People often confuse parquet floors with regular hardwood floor, which have planks going in only one direction. A parquet floor is a nonlinear patterned wood floor. The wood boards in a parquet floor go in different directions, oftentimes creating an intricate pattern of many pieces of wood. The ornate design of parquet floors make them a favorite, but can also make refinishing parquet floors expensive.
Parquet floors require a bit more work to refinish. Homeowners with vintage parquet floors can expect to pay anywhere from $3.75 to $5 per square foot, as of 2010. For a 225-square foot room, this can cost from $850 to $1,125. This includes sanding, chemicals, stains and other finishes. Parquet floors that aren't vintage and in pretty good shape may cost anywhere from $300 to $900 for a 15-by-15-foot room (that's about $1.50 to $4 per square foot). According to hardware resource site HardwoodInstaller.com, the average price for refinishing a parquet floor is $3.25 per square foot, as of 2010.
Where a homeowner lives affects how much a professional charges to finish a parquet floor. According to the May 2008 State Occupational Employment and Wage Estimates, the median hourly wage for installation and repair occupations is $20.70 in California, $18.98 in Wisconsin, $17.03 in Louisiana and a whopping $22.44 in Washington, D.C. Retail stores often charge more than an individual.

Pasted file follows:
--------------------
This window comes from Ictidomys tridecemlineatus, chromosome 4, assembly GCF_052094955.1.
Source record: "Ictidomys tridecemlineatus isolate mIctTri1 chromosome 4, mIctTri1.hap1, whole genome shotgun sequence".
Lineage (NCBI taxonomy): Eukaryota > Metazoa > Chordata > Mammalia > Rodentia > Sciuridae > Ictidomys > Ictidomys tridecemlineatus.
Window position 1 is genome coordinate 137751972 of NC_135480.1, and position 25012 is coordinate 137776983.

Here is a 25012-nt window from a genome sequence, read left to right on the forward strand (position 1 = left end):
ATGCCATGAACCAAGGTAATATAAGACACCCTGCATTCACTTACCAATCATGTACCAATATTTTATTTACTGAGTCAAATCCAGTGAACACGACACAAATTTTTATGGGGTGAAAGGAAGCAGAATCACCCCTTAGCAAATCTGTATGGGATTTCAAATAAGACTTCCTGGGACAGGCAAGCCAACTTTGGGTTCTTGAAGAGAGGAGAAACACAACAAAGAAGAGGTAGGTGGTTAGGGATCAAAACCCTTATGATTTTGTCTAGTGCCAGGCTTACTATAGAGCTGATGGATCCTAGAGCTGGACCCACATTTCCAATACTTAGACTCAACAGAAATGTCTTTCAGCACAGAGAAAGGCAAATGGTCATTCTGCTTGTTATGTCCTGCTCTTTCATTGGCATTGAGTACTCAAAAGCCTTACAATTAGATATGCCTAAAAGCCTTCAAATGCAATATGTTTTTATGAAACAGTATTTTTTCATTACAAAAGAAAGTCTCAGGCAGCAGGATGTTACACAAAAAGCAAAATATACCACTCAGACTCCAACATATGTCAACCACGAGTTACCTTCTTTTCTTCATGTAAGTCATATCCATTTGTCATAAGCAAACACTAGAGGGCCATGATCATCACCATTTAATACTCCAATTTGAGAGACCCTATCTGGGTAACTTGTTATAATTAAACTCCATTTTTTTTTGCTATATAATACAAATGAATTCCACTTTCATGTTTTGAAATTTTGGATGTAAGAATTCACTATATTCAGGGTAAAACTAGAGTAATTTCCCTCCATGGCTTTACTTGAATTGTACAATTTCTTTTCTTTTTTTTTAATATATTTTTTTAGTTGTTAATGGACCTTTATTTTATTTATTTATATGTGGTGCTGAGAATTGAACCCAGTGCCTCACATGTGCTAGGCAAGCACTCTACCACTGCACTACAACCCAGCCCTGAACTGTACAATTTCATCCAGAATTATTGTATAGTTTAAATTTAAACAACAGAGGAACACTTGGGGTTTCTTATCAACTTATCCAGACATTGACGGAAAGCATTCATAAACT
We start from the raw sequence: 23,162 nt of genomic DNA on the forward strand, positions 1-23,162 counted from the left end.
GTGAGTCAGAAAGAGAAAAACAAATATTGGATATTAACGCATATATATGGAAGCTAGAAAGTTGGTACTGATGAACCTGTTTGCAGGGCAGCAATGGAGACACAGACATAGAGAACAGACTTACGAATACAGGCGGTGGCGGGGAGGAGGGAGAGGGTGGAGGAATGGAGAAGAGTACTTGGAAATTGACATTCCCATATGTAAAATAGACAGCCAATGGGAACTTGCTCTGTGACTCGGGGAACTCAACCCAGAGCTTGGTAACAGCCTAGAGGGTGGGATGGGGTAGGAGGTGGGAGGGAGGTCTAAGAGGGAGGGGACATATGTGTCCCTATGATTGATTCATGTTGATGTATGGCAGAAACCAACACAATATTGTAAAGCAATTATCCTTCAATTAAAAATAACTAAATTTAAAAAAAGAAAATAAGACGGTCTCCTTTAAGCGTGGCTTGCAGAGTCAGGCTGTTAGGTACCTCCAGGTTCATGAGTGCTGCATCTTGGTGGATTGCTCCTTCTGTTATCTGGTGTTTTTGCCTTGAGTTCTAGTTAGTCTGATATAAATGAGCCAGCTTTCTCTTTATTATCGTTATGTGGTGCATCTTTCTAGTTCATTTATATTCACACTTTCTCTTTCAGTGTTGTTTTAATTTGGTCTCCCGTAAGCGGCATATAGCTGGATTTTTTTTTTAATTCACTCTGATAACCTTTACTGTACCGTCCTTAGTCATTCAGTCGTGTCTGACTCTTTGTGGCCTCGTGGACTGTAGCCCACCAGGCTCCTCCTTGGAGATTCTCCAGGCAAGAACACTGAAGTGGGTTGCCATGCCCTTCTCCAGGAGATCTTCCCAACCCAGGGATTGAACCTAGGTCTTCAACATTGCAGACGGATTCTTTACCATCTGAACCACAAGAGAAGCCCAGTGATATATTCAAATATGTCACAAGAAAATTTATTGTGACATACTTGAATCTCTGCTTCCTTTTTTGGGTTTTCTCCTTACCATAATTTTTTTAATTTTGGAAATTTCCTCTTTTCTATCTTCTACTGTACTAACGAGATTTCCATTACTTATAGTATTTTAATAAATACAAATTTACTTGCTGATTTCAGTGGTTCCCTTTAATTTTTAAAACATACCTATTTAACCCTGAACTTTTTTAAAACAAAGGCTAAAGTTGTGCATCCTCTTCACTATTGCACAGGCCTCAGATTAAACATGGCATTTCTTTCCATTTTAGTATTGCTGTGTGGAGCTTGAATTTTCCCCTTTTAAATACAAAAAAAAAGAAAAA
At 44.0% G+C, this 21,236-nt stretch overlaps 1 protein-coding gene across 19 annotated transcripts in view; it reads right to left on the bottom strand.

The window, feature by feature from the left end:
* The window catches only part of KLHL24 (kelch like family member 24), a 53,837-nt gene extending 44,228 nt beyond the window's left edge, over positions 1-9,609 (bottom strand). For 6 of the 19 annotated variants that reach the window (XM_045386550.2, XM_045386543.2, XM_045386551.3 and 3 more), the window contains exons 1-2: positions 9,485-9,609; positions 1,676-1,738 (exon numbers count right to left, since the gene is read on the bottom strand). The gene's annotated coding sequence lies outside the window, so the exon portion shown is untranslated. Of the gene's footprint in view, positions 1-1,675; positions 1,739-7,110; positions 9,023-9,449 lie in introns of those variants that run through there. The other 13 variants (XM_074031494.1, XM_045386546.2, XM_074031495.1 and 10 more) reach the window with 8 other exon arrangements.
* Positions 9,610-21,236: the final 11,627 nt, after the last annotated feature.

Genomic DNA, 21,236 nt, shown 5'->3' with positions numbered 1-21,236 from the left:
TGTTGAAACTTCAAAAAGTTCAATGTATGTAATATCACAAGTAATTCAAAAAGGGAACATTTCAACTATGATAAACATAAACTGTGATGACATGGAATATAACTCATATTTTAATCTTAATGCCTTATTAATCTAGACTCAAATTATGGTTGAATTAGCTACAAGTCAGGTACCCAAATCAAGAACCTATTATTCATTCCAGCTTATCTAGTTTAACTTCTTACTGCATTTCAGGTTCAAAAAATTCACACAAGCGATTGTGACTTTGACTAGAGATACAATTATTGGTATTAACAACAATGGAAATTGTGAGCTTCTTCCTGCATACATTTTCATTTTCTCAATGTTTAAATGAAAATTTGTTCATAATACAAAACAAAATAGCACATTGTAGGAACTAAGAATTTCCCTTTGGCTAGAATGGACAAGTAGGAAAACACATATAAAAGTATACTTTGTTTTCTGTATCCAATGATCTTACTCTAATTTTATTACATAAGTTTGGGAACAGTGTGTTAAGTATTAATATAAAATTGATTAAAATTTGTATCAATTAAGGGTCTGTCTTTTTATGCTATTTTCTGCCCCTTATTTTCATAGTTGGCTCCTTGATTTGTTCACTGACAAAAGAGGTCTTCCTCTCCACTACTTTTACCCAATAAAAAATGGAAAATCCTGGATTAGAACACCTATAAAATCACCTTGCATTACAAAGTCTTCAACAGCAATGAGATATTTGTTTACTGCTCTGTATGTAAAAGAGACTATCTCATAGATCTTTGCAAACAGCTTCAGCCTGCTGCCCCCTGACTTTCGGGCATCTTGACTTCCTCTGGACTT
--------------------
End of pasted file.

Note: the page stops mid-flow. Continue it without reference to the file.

Parquet floors have been a symbol of elegance for hundreds of years, but they are not invincible to wear and tear. Refinishing parquet floors can dramatically change the appearance of a home's interior. Even very old floors can be restored to like-new quality. However, it's a significant time commitment to refinish parquet floors. Such a project can disrupt household rituals for an extended period of time. As a result, it's important to consider not only the labor and material costs to refinish a parquet floor, but intangible costs such as comfort.
Professionals charge to remove molding, nail or glue down boards, fill gouges, put up plastic and clean the floor. These costs are in addition to what to the total refinishing job. According to HardwoodInstaller.com, these services range in price from $1 to $3.50 per square foot, as of 2010. A homeowner can minimize the total cost of working with a professional by doing this prep work herself.
A homeowner who doesn't want to spend the money to hire a professional can choose a cheaper do-it-yourself alternative. Start by removing all wax from the floor using a commercial wax remover, which can cost $4 to $43 a bottle, as of 2010. Roughen the floor with a medium to rough sandpaper ($2 to $5). Thoroughly clean the floors and then prime ($40 to $43 a can). Finish by applying two coats of a high-quality deck paint, which can cost from $50 to $55 a can.